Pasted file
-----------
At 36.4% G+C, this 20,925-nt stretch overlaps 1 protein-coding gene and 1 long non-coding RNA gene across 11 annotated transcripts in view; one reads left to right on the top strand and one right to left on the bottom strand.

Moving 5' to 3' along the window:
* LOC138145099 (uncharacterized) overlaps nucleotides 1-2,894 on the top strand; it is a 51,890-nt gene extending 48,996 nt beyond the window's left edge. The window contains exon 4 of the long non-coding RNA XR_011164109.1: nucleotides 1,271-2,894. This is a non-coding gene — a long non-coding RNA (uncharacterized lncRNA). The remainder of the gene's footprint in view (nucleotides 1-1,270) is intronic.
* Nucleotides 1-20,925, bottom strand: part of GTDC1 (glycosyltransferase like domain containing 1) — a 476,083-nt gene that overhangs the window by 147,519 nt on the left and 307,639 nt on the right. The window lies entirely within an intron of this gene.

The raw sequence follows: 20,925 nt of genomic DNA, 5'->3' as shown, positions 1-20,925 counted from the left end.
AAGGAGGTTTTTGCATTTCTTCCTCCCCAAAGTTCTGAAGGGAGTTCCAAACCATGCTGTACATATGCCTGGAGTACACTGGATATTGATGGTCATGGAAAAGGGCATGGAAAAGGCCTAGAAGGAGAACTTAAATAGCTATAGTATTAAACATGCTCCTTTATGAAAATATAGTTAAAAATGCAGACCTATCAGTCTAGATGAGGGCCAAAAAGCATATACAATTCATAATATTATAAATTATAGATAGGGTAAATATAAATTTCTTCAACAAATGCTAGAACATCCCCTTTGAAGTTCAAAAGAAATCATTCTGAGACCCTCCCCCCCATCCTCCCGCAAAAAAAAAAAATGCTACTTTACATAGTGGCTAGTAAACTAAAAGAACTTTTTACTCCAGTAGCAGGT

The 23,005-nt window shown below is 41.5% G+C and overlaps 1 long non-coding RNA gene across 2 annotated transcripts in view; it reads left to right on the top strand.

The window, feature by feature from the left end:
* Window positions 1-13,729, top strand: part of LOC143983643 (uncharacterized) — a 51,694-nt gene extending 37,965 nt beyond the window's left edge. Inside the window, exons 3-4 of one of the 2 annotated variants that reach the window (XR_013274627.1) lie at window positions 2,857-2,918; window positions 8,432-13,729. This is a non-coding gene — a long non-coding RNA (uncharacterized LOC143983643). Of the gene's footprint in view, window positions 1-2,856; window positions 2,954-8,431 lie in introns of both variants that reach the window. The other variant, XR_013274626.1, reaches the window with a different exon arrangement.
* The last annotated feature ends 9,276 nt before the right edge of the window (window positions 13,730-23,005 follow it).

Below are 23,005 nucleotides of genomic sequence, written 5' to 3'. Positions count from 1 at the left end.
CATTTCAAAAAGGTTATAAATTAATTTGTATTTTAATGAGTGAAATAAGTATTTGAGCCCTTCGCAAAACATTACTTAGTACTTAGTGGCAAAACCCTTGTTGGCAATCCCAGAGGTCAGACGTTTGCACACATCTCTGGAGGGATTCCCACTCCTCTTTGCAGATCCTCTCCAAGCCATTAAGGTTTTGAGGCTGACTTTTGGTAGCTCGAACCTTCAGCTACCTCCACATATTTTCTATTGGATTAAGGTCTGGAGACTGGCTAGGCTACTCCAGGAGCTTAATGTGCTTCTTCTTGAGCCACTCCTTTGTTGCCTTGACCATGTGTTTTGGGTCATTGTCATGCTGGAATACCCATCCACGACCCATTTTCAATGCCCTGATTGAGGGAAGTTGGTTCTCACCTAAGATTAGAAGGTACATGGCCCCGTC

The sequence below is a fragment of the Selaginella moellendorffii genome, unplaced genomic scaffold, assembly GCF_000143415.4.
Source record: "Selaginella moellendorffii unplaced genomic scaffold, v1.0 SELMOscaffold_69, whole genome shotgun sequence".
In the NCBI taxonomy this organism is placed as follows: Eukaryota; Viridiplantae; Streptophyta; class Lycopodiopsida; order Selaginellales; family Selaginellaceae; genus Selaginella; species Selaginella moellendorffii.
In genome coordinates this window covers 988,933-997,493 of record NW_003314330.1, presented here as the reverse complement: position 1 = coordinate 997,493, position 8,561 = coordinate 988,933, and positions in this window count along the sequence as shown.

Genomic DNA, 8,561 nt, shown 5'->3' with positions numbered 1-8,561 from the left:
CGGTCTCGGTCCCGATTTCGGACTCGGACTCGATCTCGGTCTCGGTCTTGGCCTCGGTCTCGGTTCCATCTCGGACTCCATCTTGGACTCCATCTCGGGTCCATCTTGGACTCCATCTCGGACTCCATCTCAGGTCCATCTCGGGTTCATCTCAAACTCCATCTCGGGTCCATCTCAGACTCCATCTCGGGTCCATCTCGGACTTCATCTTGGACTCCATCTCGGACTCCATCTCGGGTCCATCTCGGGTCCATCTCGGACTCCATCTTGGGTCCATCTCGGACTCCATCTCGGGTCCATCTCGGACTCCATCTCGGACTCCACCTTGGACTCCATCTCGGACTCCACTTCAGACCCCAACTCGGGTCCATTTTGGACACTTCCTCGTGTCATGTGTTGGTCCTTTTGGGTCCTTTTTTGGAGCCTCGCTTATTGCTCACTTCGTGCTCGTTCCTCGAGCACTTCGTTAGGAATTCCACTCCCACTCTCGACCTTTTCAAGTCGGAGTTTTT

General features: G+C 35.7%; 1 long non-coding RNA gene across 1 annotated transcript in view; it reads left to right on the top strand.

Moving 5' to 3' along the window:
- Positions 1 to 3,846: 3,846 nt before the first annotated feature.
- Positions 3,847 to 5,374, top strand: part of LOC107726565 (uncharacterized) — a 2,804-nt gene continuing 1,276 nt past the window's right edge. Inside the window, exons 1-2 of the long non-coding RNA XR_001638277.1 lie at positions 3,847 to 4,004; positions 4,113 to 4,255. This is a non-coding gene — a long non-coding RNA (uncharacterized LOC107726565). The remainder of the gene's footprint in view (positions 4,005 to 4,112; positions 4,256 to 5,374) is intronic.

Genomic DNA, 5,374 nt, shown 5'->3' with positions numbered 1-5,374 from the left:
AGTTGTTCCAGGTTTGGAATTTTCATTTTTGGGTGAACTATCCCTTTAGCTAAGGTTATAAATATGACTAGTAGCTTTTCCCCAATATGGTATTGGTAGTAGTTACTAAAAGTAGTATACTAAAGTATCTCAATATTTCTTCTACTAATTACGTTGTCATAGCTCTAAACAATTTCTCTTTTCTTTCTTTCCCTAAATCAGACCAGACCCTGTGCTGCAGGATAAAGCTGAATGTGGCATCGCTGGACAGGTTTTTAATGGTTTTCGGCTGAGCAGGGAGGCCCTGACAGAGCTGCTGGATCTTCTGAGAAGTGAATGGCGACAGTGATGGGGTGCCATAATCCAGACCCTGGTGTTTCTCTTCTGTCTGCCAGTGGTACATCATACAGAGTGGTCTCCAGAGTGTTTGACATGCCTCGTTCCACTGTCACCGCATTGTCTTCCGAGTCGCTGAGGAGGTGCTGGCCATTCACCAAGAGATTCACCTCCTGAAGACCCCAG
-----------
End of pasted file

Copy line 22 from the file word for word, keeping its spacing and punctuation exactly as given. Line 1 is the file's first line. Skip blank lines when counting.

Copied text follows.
- Positions 3,847 to 5,374, top strand: part of LOC107726565 (uncharacterized) — a 2,804-nt gene continuing 1,276 nt past the window's right edge. Inside the window, exons 1-2 of the long non-coding RNA XR_001638277.1 lie at positions 3,847 to 4,004; positions 4,113 to 4,255. This is a non-coding gene — a long non-coding RNA (uncharacterized LOC107726565). The remainder of the gene's footprint in view (positions 4,005 to 4,112; positions 4,256 to 5,374) is intronic.